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2004/07/03 Battling Breast Cancer With Herceptin/Chemotherapy Combination   

More than twice as many women with early stage, HER-2 positive breast disease who received Herceptin along with pre-surgery chemotherapy, compared to chemotherapy alone, had their tumors completely disappear, according to an M. D. Anderson study.

Findings from the study were presented at the American Society of Clinical Oncology (ASCO) meeting in June by Aman Buzdar, M.D., professor in the Department of Breast Medical Oncology at M. D. Anderson. He reported that more than 65% of early stage, HER-2 positive patients experienced a complete response rate after receiving Herceptin with chemotherapy, compared to 26% of patients with similar tumor types who received chemotherapy only.

Striking results

Because the results from the 42 study participants were so striking, the Phase III trial was halted early so that all newly diagnosed M. D. Anderson patients with early stage, HER-2 positive tumors can benefit from the superior treatment of Herceptin plus chemotherapy prior to surgery. Had the trial continued to accrue 164 patients as originally planned, there was a 95% probability that patients receiving the Herceptin would experience similar outcomes, he reported.

All trial participants had surgery after completing chemotherapy alone or chemotherapy with Herceptin. According to Buzdar, even though most of the breast tumors either virtually disappeared or shrank dramatically with the treatment, the breast still had to be treated surgically.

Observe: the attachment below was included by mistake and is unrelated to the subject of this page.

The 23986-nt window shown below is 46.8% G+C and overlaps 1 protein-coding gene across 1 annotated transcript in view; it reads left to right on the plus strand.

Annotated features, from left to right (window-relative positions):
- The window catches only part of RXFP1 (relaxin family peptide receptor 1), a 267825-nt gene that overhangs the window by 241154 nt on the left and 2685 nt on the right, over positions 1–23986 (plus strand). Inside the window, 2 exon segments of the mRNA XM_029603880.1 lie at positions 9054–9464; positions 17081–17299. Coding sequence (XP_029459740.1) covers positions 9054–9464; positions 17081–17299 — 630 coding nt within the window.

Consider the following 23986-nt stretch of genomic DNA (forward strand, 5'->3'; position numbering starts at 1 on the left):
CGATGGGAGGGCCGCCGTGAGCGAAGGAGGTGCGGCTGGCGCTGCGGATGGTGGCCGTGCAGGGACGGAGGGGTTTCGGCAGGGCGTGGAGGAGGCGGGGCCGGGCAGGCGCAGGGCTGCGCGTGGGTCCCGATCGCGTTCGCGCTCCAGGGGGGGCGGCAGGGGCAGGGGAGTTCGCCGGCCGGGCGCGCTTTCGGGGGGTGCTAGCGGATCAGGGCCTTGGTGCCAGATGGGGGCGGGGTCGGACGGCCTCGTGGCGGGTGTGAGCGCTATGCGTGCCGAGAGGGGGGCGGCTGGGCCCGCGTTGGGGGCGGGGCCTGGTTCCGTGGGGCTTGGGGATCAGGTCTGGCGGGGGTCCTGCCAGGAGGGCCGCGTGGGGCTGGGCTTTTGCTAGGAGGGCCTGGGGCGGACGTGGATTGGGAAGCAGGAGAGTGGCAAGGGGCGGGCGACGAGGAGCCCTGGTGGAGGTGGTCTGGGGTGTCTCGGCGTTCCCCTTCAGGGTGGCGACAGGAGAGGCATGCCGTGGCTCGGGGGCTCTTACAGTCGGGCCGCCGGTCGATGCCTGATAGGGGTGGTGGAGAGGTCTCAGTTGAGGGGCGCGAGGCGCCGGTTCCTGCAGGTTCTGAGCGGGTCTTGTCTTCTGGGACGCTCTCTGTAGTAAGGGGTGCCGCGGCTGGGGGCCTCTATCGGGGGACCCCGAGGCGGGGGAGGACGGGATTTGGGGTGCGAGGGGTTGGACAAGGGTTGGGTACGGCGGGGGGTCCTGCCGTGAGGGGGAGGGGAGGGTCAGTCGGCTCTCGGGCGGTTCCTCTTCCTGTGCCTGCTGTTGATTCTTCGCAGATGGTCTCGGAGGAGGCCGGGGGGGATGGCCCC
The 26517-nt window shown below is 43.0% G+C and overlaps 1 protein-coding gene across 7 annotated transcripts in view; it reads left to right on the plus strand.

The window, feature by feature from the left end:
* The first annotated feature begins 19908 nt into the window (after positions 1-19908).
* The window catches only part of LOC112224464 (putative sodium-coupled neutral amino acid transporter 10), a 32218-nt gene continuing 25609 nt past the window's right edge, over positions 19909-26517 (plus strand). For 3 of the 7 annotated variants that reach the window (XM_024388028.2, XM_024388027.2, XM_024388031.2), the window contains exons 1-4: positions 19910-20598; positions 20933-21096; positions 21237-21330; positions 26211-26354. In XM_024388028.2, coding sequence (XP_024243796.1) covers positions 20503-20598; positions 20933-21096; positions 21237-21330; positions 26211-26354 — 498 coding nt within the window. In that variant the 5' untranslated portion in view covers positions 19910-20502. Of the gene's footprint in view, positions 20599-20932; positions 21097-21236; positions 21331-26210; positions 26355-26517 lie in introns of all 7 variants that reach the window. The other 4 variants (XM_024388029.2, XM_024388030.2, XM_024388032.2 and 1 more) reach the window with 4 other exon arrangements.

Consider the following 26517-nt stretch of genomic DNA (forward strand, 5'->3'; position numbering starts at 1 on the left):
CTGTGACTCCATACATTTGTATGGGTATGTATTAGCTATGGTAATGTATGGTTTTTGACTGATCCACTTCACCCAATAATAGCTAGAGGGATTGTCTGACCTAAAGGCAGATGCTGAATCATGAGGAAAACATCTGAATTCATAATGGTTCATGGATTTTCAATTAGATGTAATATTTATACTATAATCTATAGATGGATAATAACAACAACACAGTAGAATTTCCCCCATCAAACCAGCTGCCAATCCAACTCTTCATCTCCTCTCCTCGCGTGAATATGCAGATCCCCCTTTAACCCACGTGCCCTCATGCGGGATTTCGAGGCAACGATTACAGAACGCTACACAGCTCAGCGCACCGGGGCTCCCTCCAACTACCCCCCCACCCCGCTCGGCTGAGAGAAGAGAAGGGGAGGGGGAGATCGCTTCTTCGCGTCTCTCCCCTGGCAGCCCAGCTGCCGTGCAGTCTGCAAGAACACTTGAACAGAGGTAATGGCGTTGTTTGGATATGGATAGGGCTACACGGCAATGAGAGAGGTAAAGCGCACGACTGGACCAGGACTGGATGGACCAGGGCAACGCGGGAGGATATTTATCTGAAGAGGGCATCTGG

Few major side effects were reported in the trial, including heart damage — a symptom often attributed to Herceptin. Patients received epirubicin as one of three drugs in the chemotherapy regimen, which has been shown to be less toxic to the heart. Fevers or neutropenia were experienced by a small percentage of patients, particularly among those on the Herceptin arm of the trial.

About 25% to 30% of all breast cancer patients have tumors that are HER-2 positive, a tumor marker that can signal a poorer prognosis due to increased risk of recurrence and decreased sensitivity to chemotherapy.

Going one step beyond

When Buzdar and his team began the study more than two years ago, they wanted to go one step beyond previous studies that showed Herceptin plus chemotherapy could extend survival and control disease in patients with advanced or metastatic breast cancer.

“When we started this trial with early stage breast cancer patients, we had hoped to see a 20% improvement in complete response, but actually we found a 39% improvement with the addition of Herceptin,” he says. “This is a significant stride in treating women with confined breast tumors which have tested positive for the HER-2 gene. In my 30-plus years of clinical research in breast cancer, I believe these are among the most striking results I have seen.”

Buzdar says the research team will build on the data and experience gained from this trial and develop future studies that will explore results in a larger group of patients. It also will look more closely at the effect the treatment may have on the type of surgery necessary after chemotherapy.

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